The actors are all good. Samuel L. Jackson doesn't get much to do beyond glowering, but no one glowers quite like Samuel L. Cobie Smulders fits right in in a way that makes me look forward to seeing more of her in upcoming Marvel Universe movies. Mark Ruffalo is a breath of fresh air, playing Banner as part-hippie, part-science geek. Chris Hemsworth, Chris Evans, and Robert Downey Jr. continue to find shades to their characters, giving them moments of recognizable humanity; Downey is especially a force, getting to be the usual cynical smartass, basically acting like he's still starring in his own movie--in a good way. And it needs to be said that, in his way, Clark Gregg as Agent Coulson is the one who sort of unifies the whole thing, playing a character we've come to know from his appearances in various movies and who stands in for the audience on several occasions.

But Tom Hiddleston. Man, is Tom Hiddleston good. He plays Loki the same way he played the character in Thor, not as a cartoon villain but as an at times sympathetic man torn between the way he regards his brother with both familial love and burning jealousy. There are scenes between Thor and Loki where you can almost see Loki willing to put an end to all of this, but too far in to stop now. Loki is not absolutely a villain, and none of the heroes are absolutely heroes. They all have doubts and moments of cynicism. It's what elevates the movie beyond merely a collection of character moments and an action-packed third act: the continuing thread about what the nature of heroism really is, where it comes from, and how it can be used to affect the world. It was there in Captain America: The First Avenger when Steve Rogers told Dr. Erskine "I don't want to kill anybody. I don't like bullies. I don't care where they're from." It was there when Thor learned how to wield his power for others and Tony Stark conquered his daddy issues.

What Whedon introduces here, through Loki, is the idea of humanity as inherently paranoid about their own freedom. That is one thread I'd have liked to see taken further, as it's not the kind of idea that gets any play in summer action flicks. But with the promise of more of these movies in the future, I hope to see it expanded on. (Other, very small thing I didn't like: I miss Captain America's costume from his own movie; I dug it more than the Halloween costume on display here. Also, not really a fan of Alan Silvestri's indistinct score, but that's true of pretty much any Silvestri score that doesn't have the words Back to the Future in the title.)

I had a lot of worries going into this film, even as I was excited about it. I was worried that it would fall into the same trap as the X-Men movies, which have far too many main characters to be satisfying as stories (even the one that's supposed to just be about Wolverine). I was worried it would fall into the same trap as most summer action events and just be too hollow--too concerned with being cool to worry about being human. But Whedon--Joss Whedon, of all people, to my total surprise--gets it exactly right. The Avengers isn't a movie about superheroes who do cool things, it's about people who are also superheroes. It's mythmaking at its finest, and it manages to do it without being precious or apologizing for what it is. And it's amazing. It's clever, it's funny, it's exciting, and it earns its emotions. It reminds me of every reason I ever loved comics in the first place. And it's the first movie I've seen in years that made me want to run right back out and see it again.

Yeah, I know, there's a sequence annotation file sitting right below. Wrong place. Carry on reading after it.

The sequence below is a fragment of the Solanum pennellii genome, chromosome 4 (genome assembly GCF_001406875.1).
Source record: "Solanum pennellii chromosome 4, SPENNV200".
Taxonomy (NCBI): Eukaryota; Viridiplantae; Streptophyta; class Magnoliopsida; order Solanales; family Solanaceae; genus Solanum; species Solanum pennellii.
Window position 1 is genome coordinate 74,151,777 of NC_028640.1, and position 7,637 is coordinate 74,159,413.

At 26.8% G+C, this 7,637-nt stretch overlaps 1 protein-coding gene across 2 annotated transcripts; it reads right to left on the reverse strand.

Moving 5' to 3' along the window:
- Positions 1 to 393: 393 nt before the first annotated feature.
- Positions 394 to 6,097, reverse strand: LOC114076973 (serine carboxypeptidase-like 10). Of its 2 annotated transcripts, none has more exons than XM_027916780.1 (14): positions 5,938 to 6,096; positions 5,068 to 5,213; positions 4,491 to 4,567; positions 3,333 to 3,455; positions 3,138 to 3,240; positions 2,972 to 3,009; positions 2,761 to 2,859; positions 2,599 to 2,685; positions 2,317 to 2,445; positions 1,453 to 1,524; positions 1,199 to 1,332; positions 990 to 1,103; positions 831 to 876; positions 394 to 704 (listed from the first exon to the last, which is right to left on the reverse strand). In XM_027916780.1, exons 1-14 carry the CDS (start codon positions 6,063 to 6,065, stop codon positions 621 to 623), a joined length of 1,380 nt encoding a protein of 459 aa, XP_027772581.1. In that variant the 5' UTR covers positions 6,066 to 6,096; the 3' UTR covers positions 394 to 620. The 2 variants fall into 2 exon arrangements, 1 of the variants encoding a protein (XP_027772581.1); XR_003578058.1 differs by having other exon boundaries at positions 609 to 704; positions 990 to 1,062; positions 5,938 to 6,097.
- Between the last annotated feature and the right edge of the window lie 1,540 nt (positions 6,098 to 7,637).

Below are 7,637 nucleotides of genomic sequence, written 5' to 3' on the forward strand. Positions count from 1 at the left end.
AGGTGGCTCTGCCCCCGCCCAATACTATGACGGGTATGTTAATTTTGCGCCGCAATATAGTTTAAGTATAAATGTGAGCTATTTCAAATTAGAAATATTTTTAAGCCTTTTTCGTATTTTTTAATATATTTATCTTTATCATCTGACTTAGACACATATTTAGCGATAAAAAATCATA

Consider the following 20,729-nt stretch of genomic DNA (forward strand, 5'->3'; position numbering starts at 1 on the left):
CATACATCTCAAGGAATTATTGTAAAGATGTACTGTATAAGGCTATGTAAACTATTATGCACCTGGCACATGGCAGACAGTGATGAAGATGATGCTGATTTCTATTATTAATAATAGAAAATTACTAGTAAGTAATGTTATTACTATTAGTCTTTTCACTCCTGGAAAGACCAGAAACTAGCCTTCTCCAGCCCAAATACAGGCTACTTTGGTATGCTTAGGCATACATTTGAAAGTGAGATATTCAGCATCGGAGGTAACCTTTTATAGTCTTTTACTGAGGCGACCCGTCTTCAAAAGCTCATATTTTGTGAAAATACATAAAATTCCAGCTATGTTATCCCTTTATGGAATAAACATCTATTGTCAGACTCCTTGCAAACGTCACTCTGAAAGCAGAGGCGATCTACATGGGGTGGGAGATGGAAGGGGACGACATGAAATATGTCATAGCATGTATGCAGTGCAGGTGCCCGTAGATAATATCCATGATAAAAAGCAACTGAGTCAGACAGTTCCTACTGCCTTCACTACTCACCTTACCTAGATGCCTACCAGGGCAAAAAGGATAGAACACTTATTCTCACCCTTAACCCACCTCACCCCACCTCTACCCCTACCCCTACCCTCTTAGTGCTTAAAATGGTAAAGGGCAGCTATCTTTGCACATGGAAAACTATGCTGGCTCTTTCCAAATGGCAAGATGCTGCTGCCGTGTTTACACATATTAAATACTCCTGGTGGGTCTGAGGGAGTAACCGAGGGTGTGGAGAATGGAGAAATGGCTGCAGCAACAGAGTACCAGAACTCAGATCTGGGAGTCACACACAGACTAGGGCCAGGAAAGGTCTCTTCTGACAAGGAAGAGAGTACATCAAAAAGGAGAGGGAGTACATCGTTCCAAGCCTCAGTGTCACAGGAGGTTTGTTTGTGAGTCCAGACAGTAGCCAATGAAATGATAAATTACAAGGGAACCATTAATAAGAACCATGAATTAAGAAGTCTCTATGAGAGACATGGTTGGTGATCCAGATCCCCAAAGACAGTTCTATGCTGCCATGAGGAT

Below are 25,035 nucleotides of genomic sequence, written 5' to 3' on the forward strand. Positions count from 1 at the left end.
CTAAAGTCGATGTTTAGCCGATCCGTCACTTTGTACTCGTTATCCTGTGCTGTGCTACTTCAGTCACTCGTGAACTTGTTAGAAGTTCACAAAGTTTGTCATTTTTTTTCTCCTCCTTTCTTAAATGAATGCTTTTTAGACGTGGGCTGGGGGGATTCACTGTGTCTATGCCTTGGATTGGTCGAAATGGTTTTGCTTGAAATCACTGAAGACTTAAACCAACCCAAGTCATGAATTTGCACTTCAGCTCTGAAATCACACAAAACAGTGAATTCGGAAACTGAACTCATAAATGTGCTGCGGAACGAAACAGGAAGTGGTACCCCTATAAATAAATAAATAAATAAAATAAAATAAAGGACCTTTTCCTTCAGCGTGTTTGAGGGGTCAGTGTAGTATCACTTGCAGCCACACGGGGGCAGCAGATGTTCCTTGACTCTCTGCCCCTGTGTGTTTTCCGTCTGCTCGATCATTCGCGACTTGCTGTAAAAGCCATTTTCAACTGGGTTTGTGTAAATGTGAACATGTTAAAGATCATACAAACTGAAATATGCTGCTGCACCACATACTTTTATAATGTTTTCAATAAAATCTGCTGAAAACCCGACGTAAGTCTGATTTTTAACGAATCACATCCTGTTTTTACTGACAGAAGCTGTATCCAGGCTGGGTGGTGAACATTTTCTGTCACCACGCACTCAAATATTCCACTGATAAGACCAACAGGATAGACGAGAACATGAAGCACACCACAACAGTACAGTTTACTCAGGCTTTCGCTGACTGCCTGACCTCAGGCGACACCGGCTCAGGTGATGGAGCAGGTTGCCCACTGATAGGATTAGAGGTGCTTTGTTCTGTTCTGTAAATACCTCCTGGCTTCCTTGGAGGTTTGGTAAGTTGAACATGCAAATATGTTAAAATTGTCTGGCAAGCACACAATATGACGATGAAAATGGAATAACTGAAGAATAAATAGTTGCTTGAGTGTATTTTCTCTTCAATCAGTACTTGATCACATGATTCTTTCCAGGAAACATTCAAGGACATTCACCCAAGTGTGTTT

(Note: if you go, stay through the end credits. There's a tag after the credits sequence, but there's a second tag at the very end of the credits. 90% of the audience I saw the movie with missed it, and it's a delightful cherry on top of this sundae of a movie. Just stick around, it's worth it.)

9 comments:

Caffeinated Joe said...

Sounds great! Two of my kids saw it last night and loved it, as well. Not sure when I will get to see it, but sounds like a treat!

Megan said...

Yes to all of this. My main fear, going in (and it wasn't even really a fear, more of an "Eh, if it's that, oh well, it'll probably still be enjoyable") was that it was going to be more "Iron Man & His Amazing Friends" than anything else. And it so wasn't. Very well done and holy crap YES Hiddleston.

Damn good.

Paradox Al said...

I agree with you on the new Hulk. Ruffalo's actually pretty good in the movie, and is now my favourite Hulk out of the three movie versions. I really, really hope they stick with Ruffalo if they do more Hulk movies.

Overall, I enjoyed every single one of these guys. Hulk's my favourite, but everyone had their own great moments.

phoniexflames said...
This comment has been removed by the author.
Splotchy said...

The scenes with Banner were one of my favorite parts of the movie. And I *loved* the final scene after the credits. It was a playful twist on all the other tags we had in the previous movies.

phoniexflames said...

I have to disagree. Aside from the Hulk, I felt like Whedon cranked out a really generic work that is as forgettable as... well, the Norton Hulk movie (That being said, this was the best interpretation of the Hulk/Banner I've seen on screen).

I think it boiled down to two things for me: 1) the direction of the action sequences, and 2) Whedon's characterization of the major players in the film.

Now, when I say "the action sequences," I mean that Whedon has a hard time putting something up on the big screen that works, in my opinion. I constantly got the feeling that he started the camera, then the choreography started. So it just gave it this sort of pre-planned feel to it, so there was no real thrill for me. This is opposed to basically... any other fight scene from a decent action flick, where it seems like the choreography begins, the director waits a few seconds, and THEN starts the camera, so you feel dropped right in the middle of the scenario and it's improvised and more "real."